After years of accusations about freeholders and developers profiteering on the back of ground rent payers the government has effectively abolished the charge, but only for new leases.
The Leasehold Reform (Ground Rent) Act 20221 , which originated in the House of Lords, is intended to restrict ground rents on long leases of houses and flats (with some exceptions) to an annual rent of one peppercorn, which is intended to represent no financial value. It is expected to come into force within six months of February 2022’s Royal Assent.
The new Act only applies leases that are granted for 21 years or more, that are for a single dwelling, tha are paid for (a premium), and that are granted after the relevant commencement date of the new Act. Business leases, statutory lease extensions of houses and flats, community housing leases and home finance plan leases are excluded, but new shared ownership leases are covered (landlords can charge ground rent on their share of the property but only a peppercorn rent on the tenant’s share of the property). The Act will not apply to retirement properties until 1 April 2023.
It has teeth! Enforcement local authorities and Trading Standards will be able to impose fines ranging from £500 to £30,000 (per qualifying lease) on landlords who own the freeholds and charge the ground rent.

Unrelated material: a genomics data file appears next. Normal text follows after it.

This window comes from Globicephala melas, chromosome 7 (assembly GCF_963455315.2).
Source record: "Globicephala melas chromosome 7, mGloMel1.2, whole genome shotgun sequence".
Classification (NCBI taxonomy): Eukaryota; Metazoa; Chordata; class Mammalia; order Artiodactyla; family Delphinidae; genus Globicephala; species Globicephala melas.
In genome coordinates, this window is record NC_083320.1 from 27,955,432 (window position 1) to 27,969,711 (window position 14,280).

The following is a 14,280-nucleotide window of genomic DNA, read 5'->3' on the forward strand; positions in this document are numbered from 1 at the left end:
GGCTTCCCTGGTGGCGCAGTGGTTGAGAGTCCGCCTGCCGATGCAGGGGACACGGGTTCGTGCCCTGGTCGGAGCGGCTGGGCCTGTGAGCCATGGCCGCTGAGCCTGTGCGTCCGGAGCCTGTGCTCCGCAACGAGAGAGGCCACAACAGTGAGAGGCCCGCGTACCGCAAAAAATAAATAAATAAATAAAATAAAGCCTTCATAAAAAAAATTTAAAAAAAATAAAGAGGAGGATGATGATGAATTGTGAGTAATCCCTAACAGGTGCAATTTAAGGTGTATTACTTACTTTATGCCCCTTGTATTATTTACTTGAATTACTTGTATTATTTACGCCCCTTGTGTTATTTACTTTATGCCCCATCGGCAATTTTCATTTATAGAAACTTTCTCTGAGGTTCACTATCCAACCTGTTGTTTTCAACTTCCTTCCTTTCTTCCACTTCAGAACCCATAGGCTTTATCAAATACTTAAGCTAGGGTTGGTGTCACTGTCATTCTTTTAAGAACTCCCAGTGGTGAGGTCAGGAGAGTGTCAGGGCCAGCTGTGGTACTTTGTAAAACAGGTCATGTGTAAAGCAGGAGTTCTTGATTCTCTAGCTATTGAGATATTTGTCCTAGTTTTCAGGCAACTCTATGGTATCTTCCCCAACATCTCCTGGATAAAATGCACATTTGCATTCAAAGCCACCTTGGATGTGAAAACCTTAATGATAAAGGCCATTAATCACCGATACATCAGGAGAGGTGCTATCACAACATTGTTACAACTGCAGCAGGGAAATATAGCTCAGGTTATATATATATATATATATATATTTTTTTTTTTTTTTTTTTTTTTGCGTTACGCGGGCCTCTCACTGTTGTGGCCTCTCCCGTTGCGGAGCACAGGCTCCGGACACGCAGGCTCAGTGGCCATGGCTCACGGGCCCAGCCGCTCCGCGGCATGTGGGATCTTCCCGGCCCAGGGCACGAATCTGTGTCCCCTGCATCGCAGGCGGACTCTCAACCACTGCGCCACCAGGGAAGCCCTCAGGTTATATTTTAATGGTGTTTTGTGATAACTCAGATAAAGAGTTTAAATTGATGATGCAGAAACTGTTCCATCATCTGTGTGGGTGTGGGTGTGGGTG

What about existing leaseholders?
An amendment to the Act which would have seen ground rent removed for all existing properties, was defeated by MPs in the House of Commons, so existing leases are not covered by the Act. For those leaseholders, the ground rent terms will have to remain the same until the old lease would have expired, after which it must be a peppercorn (zero).
For some existing leaseholders, where ground rents increase significantly over time under the terms of the lease, this may be untenable and solutions include exercising their right to claim a statutory lease extension, creating a new lease that is covered by the Act.
Residential Management Company directors of blocks that own their own freehold may want to review their policy on ground rent and bring all their leases into alignment.
The abolition of ground rent for most new leases has been described by the Government as “part of the most significant changes to property law in a generation“2, and further residential leasehold reform2 is likely to follow. Clearly, there is political will behind this move, which can probably be seen as part of an overall plan to pave the way for adoption of commonhold4 in the UK.
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